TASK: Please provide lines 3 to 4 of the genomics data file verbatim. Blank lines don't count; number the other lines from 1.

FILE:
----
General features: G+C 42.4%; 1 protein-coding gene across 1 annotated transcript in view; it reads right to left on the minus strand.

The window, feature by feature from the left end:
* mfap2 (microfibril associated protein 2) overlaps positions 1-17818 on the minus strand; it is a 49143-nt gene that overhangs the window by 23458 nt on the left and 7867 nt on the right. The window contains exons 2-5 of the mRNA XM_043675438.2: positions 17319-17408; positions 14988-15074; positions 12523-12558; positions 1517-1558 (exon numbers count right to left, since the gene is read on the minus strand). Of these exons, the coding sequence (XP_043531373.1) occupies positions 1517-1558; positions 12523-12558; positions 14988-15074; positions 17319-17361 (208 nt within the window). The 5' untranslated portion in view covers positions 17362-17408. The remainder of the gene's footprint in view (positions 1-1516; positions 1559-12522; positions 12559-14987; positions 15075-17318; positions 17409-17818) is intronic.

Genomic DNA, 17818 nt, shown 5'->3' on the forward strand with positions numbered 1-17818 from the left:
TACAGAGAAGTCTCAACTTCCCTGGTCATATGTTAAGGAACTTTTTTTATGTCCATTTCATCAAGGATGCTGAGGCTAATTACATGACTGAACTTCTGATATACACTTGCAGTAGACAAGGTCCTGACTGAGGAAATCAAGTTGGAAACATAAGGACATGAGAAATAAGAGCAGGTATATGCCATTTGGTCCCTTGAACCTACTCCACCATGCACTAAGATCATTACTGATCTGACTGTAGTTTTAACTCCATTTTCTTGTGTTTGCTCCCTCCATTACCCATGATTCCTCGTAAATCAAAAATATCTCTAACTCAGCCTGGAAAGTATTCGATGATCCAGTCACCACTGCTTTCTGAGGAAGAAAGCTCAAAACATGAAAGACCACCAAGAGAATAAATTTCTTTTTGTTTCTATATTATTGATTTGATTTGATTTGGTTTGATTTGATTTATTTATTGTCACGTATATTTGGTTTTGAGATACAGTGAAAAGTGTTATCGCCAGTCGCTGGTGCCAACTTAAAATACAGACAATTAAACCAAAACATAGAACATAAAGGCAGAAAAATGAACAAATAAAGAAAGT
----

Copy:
* mfap2 (microfibril associated protein 2) overlaps positions 1-17818 on the minus strand; it is a 49143-nt gene that overhangs the window by 23458 nt on the left and 7867 nt on the right. The window contains exons 2-5 of the mRNA XM_043675438.2: positions 17319-17408; positions 14988-15074; positions 12523-12558; positions 1517-1558 (exon numbers count right to left, since the gene is read on the minus strand). Of these exons, the coding sequence (XP_043531373.1) occupies positions 1517-1558; positions 12523-12558; positions 14988-15074; positions 17319-17361 (208 nt within the window). The 5' untranslated portion in view covers positions 17362-17408. The remainder of the gene's footprint in view (positions 1-1516; positions 1559-12522; positions 12559-14987; positions 15075-17318; positions 17409-17818) is intronic.

Genomic DNA, 17818 nt, shown 5'->3' on the forward strand with positions numbered 1-17818 from the left: